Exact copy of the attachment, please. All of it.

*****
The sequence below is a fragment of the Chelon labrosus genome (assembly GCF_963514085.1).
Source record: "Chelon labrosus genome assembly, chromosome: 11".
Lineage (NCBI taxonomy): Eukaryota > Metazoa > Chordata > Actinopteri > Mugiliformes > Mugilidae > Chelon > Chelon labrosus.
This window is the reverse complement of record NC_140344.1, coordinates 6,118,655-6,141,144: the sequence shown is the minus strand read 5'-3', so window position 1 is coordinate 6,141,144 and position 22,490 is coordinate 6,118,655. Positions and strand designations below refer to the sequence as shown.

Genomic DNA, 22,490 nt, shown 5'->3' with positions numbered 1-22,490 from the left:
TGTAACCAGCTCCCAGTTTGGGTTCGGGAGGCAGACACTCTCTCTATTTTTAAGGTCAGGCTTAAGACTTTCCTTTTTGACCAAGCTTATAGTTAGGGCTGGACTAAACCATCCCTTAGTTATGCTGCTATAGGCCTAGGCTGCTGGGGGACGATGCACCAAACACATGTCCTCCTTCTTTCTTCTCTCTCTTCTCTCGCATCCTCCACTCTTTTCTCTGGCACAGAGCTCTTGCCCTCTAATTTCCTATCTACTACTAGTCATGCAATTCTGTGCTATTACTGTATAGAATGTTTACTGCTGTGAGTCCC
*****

The sequence below is a fragment of the Chelon labrosus genome (assembly GCF_963514085.1).
Source record: "Chelon labrosus genome assembly, chromosome: 11".
Lineage (NCBI taxonomy): Eukaryota > Metazoa > Chordata > Actinopteri > Mugiliformes > Mugilidae > Chelon > Chelon labrosus.
This window is the reverse complement of record NC_140344.1, coordinates 6,118,655-6,141,144: the sequence shown is the minus strand read 5'-3', so window position 1 is coordinate 6,141,144 and position 22,490 is coordinate 6,118,655. Positions and strand designations below refer to the sequence as shown.

Genomic DNA, 22,490 nt, shown 5'->3' with positions numbered 1-22,490 from the left:
TGTAACCAGCTCCCAGTTTGGGTTCGGGAGGCAGACACTCTCTCTATTTTTAAGGTCAGGCTTAAGACTTTCCTTTTTGACCAAGCTTATAGTTAGGGCTGGACTAAACCATCCCTTAGTTATGCTGCTATAGGCCTAGGCTGCTGGGGGACGATGCACCAAACACATGTCCTCCTTCTTTCTTCTCTCTCTTCTCTCGCATCCTCCACTCTTTTCTCTGGCACAGAGCTCTTGCCCTCTAATTTCCTATCTACTACTAGTCATGCAATTCTGTGCTATTACTGTATAGAATGTTTACTGCTGTGAGTCCC